Community Blog Android Development Security - Provider Component Security

Android Development Security - Provider Component Security

The Content Provider component is one of the key Android app components. It manages data access and is mainly used to implement data sharing between apps.


1. Overview of the Content Provider Component

The Content Provider component is one of the key Android app components. It manages data access and is mainly used to implement data sharing between apps. Content Provider data sources can be SQLite databases or files. By separating the data storage layer from the application layer, Content Provider provides a common interface to various data sources.


To create a Content Provider, you need to inherit from the Content Provider abstract class and rewrite onCreate(), query(), insert(), update(), delete() and getType() abstract methods, which are used to add, delete, modify and query underlying data sources. You also need to register the Content Provider in the AndroidManifest file and specify access permissions, the "exported" attribute, and the value of the "authority" attribute during registration.


By using the ContentResolver object, other apps can query for and operate the Content Provider. This also has the same method names as those in the Content Provider. In this way, other apps can directly access underlying data of the Content Provider's data sources without having to know the structure or implementation of that data.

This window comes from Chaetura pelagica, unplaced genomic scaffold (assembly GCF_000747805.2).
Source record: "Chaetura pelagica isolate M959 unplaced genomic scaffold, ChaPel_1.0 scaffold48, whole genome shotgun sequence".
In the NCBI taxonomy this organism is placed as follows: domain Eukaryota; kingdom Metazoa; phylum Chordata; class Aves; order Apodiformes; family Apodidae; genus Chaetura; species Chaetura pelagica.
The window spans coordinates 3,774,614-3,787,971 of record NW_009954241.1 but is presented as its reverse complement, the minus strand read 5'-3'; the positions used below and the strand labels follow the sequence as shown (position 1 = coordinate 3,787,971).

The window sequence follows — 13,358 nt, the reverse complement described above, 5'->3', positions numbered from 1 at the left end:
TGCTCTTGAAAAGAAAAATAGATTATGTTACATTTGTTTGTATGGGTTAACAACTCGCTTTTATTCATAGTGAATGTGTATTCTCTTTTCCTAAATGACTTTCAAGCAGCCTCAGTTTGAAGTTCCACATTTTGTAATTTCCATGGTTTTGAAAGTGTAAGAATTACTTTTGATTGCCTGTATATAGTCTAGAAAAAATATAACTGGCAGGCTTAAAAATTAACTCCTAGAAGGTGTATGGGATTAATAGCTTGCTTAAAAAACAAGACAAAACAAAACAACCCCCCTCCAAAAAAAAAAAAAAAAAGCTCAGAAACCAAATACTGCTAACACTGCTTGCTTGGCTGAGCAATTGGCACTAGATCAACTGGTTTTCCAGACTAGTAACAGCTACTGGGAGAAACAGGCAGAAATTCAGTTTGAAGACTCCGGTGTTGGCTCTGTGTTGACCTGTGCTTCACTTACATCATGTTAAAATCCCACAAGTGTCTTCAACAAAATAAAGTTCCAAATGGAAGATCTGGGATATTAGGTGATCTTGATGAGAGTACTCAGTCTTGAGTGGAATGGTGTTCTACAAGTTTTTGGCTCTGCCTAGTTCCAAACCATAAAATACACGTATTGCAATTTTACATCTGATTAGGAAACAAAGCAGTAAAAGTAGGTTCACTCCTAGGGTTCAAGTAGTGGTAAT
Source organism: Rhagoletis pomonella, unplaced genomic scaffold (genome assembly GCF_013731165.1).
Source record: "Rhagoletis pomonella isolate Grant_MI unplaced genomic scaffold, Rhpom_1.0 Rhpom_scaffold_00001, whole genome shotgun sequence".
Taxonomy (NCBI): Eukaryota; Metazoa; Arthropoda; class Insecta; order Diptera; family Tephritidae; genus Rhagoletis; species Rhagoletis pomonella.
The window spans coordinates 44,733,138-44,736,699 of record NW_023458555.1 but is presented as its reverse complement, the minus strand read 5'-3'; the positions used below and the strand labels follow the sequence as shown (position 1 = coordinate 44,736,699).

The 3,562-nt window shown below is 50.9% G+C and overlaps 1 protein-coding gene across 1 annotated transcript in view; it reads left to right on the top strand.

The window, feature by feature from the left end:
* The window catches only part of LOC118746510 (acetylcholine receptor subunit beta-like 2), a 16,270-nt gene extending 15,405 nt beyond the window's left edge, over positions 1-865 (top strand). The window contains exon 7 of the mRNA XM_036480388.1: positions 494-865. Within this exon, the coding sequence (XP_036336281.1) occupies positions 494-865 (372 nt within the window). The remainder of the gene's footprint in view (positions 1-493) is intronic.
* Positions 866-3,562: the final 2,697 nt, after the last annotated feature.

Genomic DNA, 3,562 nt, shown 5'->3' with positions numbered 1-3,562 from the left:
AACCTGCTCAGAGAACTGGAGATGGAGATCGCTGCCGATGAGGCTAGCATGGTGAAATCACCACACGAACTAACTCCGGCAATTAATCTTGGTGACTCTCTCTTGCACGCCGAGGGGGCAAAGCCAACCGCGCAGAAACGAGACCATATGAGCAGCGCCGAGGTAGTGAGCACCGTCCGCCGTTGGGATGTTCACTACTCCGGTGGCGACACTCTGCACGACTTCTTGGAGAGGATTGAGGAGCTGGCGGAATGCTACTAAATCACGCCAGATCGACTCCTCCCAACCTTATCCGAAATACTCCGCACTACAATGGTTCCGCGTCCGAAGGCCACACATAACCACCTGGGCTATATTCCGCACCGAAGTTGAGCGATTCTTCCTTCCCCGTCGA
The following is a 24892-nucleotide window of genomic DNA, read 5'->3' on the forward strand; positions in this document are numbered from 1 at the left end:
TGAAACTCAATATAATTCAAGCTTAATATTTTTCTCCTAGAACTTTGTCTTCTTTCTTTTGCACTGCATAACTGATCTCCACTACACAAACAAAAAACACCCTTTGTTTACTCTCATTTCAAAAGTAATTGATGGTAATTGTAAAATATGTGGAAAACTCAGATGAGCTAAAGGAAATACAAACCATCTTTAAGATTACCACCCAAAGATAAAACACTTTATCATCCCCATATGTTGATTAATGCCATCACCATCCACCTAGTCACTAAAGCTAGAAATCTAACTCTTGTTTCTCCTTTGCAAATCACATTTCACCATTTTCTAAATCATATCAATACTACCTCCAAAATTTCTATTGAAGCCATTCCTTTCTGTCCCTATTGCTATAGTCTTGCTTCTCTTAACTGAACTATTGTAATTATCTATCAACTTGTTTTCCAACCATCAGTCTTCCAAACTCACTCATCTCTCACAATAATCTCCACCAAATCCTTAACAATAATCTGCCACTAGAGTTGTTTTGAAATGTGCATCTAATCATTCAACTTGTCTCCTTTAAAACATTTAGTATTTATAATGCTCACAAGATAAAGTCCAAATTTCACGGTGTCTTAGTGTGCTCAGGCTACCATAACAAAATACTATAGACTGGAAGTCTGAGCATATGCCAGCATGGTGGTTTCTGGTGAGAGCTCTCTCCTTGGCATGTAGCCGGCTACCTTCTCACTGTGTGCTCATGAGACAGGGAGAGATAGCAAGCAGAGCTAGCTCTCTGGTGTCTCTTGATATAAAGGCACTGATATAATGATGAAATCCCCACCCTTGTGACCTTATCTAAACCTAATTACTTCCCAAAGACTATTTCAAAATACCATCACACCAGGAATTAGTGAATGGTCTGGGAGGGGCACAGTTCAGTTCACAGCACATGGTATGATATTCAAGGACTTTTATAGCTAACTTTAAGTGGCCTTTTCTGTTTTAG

How can we locate specific data?

To locate specific data, you can use Content Uri. The following is a Content Uri example:
Generally, Content Uri consists of the following three parts:

  1. content://: Special identifier of Content Uri (required);
  2. Authority: Unique identifier of the Content Provider.
    External users can locate the Content Provider by querying for this identifier. Also, the AndroidManifest file configures this identifier.
  3. Path: Path of the data to be accessed.
    This path varies depending on the actual service.

For more details, please refer to Articles 1.

2. Overview of Risks